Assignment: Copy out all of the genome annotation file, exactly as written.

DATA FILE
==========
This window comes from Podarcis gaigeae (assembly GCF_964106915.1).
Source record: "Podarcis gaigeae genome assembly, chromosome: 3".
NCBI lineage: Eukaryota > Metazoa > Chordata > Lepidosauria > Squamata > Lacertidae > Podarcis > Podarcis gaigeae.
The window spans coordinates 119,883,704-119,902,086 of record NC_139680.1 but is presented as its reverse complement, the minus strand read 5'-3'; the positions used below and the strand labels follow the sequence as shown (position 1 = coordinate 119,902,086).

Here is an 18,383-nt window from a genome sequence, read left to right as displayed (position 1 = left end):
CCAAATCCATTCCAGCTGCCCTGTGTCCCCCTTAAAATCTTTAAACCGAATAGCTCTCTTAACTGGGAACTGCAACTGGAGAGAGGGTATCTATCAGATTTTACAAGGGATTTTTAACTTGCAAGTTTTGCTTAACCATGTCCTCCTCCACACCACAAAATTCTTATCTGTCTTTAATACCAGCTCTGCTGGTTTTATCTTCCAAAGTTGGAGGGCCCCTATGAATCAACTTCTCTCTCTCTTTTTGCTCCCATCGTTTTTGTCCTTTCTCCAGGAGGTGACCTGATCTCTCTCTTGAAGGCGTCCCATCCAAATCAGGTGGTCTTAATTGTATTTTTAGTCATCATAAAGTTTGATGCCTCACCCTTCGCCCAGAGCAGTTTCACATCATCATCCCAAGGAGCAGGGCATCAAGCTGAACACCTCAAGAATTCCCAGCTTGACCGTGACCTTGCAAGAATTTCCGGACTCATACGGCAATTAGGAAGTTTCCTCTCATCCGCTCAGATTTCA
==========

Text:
This window comes from Podarcis gaigeae (assembly GCF_964106915.1).
Source record: "Podarcis gaigeae genome assembly, chromosome: 3".
NCBI lineage: Eukaryota > Metazoa > Chordata > Lepidosauria > Squamata > Lacertidae > Podarcis > Podarcis gaigeae.
The window spans coordinates 119,883,704-119,902,086 of record NC_139680.1 but is presented as its reverse complement, the minus strand read 5'-3'; the positions used below and the strand labels follow the sequence as shown (position 1 = coordinate 119,902,086).

Here is an 18,383-nt window from a genome sequence, read left to right as displayed (position 1 = left end):
CCAAATCCATTCCAGCTGCCCTGTGTCCCCCTTAAAATCTTTAAACCGAATAGCTCTCTTAACTGGGAACTGCAACTGGAGAGAGGGTATCTATCAGATTTTACAAGGGATTTTTAACTTGCAAGTTTTGCTTAACCATGTCCTCCTCCACACCACAAAATTCTTATCTGTCTTTAATACCAGCTCTGCTGGTTTTATCTTCCAAAGTTGGAGGGCCCCTATGAATCAACTTCTCTCTCTCTTTTTGCTCCCATCGTTTTTGTCCTTTCTCCAGGAGGTGACCTGATCTCTCTCTTGAAGGCGTCCCATCCAAATCAGGTGGTCTTAATTGTATTTTTAGTCATCATAAAGTTTGATGCCTCACCCTTCGCCCAGAGCAGTTTCACATCATCATCCCAAGGAGCAGGGCATCAAGCTGAACACCTCAAGAATTCCCAGCTTGACCGTGACCTTGCAAGAATTTCCGGACTCATACGGCAATTAGGAAGTTTCCTCTCATCCGCTCAGATTTCA